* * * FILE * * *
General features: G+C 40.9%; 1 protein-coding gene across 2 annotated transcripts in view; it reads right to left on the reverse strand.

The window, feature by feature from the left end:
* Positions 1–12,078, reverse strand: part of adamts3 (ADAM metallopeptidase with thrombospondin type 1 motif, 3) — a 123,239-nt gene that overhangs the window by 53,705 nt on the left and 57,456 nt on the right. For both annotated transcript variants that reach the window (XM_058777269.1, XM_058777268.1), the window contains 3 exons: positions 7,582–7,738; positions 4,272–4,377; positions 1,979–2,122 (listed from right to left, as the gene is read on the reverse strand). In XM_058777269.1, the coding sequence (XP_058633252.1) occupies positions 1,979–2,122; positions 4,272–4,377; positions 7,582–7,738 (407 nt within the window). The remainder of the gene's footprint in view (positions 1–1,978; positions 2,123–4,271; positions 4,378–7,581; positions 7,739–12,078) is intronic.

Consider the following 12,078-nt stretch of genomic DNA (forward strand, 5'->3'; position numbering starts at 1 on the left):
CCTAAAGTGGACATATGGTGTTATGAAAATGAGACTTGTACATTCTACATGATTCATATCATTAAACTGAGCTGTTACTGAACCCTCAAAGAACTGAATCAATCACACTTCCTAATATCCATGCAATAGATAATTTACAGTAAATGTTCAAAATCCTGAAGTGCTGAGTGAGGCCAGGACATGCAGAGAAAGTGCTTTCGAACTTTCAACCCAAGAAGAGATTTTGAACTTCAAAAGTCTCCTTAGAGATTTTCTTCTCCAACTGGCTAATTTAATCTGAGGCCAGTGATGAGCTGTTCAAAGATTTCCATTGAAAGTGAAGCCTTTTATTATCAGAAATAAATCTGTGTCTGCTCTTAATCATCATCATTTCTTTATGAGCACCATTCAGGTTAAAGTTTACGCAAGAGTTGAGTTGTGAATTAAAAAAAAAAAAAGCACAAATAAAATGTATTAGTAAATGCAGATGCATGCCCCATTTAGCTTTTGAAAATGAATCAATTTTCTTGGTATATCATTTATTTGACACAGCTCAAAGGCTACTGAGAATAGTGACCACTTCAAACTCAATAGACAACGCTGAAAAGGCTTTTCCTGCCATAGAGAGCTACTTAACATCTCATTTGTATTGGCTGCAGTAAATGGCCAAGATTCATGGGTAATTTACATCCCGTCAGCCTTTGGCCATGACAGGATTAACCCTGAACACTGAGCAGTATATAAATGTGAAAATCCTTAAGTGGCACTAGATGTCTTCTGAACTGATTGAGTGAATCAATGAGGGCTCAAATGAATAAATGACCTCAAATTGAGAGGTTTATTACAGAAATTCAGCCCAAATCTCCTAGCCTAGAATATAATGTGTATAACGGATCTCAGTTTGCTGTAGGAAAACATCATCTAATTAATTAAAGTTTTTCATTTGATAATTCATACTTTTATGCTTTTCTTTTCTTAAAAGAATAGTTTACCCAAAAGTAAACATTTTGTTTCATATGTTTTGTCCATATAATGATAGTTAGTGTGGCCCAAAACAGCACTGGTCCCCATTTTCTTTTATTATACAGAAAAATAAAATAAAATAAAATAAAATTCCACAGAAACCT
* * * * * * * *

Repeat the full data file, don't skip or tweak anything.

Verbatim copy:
General features: G+C 40.9%; 1 protein-coding gene across 2 annotated transcripts in view; it reads right to left on the reverse strand.

The window, feature by feature from the left end:
* Positions 1–12,078, reverse strand: part of adamts3 (ADAM metallopeptidase with thrombospondin type 1 motif, 3) — a 123,239-nt gene that overhangs the window by 53,705 nt on the left and 57,456 nt on the right. For both annotated transcript variants that reach the window (XM_058777269.1, XM_058777268.1), the window contains 3 exons: positions 7,582–7,738; positions 4,272–4,377; positions 1,979–2,122 (listed from right to left, as the gene is read on the reverse strand). In XM_058777269.1, the coding sequence (XP_058633252.1) occupies positions 1,979–2,122; positions 4,272–4,377; positions 7,582–7,738 (407 nt within the window). The remainder of the gene's footprint in view (positions 1–1,978; positions 2,123–4,271; positions 4,378–7,581; positions 7,739–12,078) is intronic.

Consider the following 12,078-nt stretch of genomic DNA (forward strand, 5'->3'; position numbering starts at 1 on the left):
CCTAAAGTGGACATATGGTGTTATGAAAATGAGACTTGTACATTCTACATGATTCATATCATTAAACTGAGCTGTTACTGAACCCTCAAAGAACTGAATCAATCACACTTCCTAATATCCATGCAATAGATAATTTACAGTAAATGTTCAAAATCCTGAAGTGCTGAGTGAGGCCAGGACATGCAGAGAAAGTGCTTTCGAACTTTCAACCCAAGAAGAGATTTTGAACTTCAAAAGTCTCCTTAGAGATTTTCTTCTCCAACTGGCTAATTTAATCTGAGGCCAGTGATGAGCTGTTCAAAGATTTCCATTGAAAGTGAAGCCTTTTATTATCAGAAATAAATCTGTGTCTGCTCTTAATCATCATCATTTCTTTATGAGCACCATTCAGGTTAAAGTTTACGCAAGAGTTGAGTTGTGAATTAAAAAAAAAAAAAGCACAAATAAAATGTATTAGTAAATGCAGATGCATGCCCCATTTAGCTTTTGAAAATGAATCAATTTTCTTGGTATATCATTTATTTGACACAGCTCAAAGGCTACTGAGAATAGTGACCACTTCAAACTCAATAGACAACGCTGAAAAGGCTTTTCCTGCCATAGAGAGCTACTTAACATCTCATTTGTATTGGCTGCAGTAAATGGCCAAGATTCATGGGTAATTTACATCCCGTCAGCCTTTGGCCATGACAGGATTAACCCTGAACACTGAGCAGTATATAAATGTGAAAATCCTTAAGTGGCACTAGATGTCTTCTGAACTGATTGAGTGAATCAATGAGGGCTCAAATGAATAAATGACCTCAAATTGAGAGGTTTATTACAGAAATTCAGCCCAAATCTCCTAGCCTAGAATATAATGTGTATAACGGATCTCAGTTTGCTGTAGGAAAACATCATCTAATTAATTAAAGTTTTTCATTTGATAATTCATACTTTTATGCTTTTCTTTTCTTAAAAGAATAGTTTACCCAAAAGTAAACATTTTGTTTCATATGTTTTGTCCATATAATGATAGTTAGTGTGGCCCAAAACAGCACTGGTCCCCATTTTCTTTTATTATACAGAAAAATAAAATAAAATAAAATAAAATTCCACAGAAACCT